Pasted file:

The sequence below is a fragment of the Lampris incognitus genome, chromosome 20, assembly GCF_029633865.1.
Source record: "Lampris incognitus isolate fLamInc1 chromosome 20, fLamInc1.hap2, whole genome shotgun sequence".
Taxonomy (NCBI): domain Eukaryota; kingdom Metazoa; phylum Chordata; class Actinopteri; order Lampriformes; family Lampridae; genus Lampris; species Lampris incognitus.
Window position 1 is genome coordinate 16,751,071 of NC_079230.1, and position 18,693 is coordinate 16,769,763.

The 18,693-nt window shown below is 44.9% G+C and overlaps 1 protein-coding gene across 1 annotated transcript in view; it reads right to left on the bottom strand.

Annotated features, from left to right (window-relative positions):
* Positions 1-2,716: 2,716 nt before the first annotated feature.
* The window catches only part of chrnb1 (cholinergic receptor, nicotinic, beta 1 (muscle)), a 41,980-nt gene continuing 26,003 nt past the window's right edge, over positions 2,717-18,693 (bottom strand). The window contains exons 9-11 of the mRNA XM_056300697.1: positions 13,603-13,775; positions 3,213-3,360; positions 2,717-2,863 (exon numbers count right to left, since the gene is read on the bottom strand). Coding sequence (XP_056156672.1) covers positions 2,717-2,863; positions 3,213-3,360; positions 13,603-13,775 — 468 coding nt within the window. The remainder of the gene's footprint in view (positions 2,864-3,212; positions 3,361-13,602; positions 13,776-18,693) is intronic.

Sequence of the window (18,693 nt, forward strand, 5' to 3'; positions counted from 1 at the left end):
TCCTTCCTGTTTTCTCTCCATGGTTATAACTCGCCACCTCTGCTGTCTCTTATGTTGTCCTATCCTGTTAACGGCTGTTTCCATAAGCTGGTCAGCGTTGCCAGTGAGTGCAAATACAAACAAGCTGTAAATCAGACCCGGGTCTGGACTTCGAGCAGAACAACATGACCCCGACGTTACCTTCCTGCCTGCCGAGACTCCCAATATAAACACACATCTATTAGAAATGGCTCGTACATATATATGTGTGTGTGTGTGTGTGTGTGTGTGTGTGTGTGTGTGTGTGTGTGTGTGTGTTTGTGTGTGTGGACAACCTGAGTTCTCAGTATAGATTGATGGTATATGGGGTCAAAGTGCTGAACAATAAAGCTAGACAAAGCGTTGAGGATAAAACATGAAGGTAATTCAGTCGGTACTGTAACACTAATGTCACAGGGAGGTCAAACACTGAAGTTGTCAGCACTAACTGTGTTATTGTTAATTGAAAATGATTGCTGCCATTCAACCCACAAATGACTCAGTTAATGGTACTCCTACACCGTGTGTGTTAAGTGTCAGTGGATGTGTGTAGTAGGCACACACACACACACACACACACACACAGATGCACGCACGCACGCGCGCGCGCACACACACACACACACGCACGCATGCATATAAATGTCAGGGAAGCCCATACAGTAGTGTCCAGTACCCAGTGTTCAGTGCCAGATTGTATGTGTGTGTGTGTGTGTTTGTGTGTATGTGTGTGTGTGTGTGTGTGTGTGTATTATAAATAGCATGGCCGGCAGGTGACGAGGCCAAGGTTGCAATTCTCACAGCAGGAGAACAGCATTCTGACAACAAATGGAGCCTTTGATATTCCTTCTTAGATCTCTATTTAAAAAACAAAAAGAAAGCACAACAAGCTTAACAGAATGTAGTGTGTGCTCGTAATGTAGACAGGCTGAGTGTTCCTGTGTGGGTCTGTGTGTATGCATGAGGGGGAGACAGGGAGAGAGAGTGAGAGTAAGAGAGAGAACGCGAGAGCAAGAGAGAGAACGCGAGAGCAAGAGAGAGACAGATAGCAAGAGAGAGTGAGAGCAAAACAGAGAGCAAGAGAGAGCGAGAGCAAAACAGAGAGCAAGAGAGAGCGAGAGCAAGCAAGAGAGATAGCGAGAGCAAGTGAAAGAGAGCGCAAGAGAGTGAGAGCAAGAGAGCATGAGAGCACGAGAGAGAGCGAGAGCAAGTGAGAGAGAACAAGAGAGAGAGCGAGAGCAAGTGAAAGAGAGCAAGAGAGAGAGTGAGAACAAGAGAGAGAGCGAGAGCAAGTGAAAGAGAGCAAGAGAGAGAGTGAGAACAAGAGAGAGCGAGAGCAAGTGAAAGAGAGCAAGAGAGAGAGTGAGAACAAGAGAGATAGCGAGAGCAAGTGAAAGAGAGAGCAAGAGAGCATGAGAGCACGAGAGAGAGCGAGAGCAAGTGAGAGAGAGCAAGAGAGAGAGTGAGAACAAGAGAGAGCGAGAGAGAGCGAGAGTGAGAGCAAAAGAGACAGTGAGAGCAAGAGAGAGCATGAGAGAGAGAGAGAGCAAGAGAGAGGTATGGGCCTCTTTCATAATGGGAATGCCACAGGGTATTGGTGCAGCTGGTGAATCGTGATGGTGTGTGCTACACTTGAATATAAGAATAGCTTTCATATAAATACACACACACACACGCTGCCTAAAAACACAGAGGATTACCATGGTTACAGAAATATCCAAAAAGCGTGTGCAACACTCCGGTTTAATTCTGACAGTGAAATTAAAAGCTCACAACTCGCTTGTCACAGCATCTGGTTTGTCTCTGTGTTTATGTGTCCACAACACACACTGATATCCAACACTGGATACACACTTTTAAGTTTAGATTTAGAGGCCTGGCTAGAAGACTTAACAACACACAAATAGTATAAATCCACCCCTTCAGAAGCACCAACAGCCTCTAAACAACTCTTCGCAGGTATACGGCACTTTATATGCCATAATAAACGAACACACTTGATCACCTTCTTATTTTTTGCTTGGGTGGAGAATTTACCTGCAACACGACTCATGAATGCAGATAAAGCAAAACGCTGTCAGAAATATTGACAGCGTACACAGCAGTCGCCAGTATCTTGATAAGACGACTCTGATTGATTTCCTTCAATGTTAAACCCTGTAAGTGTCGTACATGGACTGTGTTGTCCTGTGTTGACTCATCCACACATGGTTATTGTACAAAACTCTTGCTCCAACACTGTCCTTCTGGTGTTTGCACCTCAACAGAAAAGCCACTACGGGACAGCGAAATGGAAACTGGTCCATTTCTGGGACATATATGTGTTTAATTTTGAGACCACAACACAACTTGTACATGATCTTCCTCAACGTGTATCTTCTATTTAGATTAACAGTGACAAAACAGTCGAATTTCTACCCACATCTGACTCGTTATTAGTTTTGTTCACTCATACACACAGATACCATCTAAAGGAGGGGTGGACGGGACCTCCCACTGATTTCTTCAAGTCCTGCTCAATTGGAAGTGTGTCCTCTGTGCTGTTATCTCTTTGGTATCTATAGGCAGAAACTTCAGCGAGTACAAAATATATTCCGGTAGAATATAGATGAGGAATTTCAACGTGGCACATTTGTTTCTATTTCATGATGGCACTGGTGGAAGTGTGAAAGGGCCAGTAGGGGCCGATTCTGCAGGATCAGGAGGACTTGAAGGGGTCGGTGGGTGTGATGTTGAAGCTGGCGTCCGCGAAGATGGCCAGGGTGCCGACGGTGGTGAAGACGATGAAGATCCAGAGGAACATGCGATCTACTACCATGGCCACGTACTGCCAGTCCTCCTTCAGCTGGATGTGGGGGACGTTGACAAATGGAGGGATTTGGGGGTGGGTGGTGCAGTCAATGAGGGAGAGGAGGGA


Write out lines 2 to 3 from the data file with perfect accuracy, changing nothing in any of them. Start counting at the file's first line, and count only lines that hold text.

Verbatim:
Source record: "Lampris incognitus isolate fLamInc1 chromosome 20, fLamInc1.hap2, whole genome shotgun sequence".
Taxonomy (NCBI): domain Eukaryota; kingdom Metazoa; phylum Chordata; class Actinopteri; order Lampriformes; family Lampridae; genus Lampris; species Lampris incognitus.